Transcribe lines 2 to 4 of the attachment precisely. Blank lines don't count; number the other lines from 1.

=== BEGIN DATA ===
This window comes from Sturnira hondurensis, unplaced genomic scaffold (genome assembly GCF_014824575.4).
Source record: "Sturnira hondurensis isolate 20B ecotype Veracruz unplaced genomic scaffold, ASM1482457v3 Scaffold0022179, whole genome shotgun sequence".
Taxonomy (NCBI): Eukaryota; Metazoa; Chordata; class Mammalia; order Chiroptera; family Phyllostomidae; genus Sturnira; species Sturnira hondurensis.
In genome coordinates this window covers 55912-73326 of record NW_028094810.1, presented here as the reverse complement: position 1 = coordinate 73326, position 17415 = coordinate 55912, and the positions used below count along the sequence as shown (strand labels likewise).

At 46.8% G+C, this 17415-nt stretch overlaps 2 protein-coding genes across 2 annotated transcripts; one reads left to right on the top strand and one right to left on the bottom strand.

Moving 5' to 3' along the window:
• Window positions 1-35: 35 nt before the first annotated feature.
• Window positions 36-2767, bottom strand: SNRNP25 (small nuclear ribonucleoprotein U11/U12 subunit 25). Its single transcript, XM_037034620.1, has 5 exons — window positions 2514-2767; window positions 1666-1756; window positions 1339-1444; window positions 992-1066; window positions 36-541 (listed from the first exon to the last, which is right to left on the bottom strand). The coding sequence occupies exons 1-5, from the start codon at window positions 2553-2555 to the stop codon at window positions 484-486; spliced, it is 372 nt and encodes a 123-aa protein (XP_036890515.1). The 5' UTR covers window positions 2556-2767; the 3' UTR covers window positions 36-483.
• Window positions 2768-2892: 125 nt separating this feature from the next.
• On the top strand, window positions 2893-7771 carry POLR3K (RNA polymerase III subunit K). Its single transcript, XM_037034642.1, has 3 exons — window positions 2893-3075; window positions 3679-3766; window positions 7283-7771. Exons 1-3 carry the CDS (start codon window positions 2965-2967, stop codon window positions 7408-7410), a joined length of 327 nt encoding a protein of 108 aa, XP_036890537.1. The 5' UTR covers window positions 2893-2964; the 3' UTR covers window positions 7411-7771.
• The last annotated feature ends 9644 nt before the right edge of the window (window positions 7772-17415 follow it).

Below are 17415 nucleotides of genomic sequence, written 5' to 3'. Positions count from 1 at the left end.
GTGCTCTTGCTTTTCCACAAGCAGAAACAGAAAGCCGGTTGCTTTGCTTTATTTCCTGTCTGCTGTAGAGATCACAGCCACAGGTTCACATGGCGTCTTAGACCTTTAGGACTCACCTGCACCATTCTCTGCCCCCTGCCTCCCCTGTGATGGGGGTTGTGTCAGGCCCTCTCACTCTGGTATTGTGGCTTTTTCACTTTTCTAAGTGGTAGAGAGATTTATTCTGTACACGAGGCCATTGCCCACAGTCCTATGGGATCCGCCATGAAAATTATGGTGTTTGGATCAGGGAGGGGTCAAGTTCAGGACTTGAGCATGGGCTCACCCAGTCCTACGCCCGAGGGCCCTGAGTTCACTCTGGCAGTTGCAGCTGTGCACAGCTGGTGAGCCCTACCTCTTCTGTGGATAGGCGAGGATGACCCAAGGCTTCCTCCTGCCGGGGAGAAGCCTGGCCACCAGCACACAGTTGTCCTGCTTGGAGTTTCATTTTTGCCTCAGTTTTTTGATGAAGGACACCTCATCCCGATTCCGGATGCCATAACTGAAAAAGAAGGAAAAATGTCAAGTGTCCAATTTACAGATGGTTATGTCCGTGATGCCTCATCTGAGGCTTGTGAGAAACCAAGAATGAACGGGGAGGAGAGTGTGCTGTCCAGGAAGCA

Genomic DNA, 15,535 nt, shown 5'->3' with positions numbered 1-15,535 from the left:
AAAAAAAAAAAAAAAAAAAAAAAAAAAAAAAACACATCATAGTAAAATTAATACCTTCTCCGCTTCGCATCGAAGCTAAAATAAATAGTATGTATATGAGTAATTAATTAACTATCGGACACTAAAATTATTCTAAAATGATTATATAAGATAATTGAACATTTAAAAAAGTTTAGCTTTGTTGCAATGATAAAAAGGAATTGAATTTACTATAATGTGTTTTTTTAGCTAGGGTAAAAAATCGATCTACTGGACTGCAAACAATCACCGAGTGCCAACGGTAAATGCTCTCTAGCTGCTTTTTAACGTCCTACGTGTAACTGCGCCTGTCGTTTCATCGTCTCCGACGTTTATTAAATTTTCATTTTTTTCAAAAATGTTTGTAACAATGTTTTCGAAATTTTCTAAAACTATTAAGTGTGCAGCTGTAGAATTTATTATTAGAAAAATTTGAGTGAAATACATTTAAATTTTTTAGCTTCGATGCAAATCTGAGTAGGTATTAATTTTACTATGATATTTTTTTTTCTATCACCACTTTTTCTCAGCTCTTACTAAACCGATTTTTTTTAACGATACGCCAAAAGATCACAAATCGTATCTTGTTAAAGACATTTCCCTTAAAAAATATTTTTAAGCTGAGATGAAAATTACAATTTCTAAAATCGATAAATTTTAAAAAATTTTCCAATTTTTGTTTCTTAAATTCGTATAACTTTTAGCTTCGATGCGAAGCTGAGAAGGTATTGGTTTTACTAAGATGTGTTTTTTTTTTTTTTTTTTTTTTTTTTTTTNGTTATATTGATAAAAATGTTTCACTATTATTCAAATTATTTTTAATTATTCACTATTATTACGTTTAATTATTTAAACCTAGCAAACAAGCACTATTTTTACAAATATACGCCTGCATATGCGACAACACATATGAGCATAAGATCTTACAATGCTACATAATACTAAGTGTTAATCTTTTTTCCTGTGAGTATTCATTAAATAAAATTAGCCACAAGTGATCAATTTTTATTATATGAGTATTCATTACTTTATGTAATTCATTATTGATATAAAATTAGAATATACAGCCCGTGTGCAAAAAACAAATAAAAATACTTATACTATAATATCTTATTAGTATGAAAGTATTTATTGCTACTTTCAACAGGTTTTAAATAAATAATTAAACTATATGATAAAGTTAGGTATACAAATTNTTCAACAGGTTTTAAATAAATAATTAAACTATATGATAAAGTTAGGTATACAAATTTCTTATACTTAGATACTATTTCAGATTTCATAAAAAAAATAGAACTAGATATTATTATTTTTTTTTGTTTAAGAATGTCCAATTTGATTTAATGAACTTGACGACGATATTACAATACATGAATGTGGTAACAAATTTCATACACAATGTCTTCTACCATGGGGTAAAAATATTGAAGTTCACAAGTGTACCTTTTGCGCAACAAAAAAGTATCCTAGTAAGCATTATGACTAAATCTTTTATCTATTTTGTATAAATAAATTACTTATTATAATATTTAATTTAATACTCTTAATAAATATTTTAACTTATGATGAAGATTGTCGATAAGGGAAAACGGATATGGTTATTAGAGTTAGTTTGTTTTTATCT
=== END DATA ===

Source record: "Sturnira hondurensis isolate 20B ecotype Veracruz unplaced genomic scaffold, ASM1482457v3 Scaffold0022179, whole genome shotgun sequence".
Taxonomy (NCBI): Eukaryota; Metazoa; Chordata; class Mammalia; order Chiroptera; family Phyllostomidae; genus Sturnira; species Sturnira hondurensis.
In genome coordinates this window covers 55912-73326 of record NW_028094810.1, presented here as the reverse complement: position 1 = coordinate 73326, position 17415 = coordinate 55912, and the positions used below count along the sequence as shown (strand labels likewise).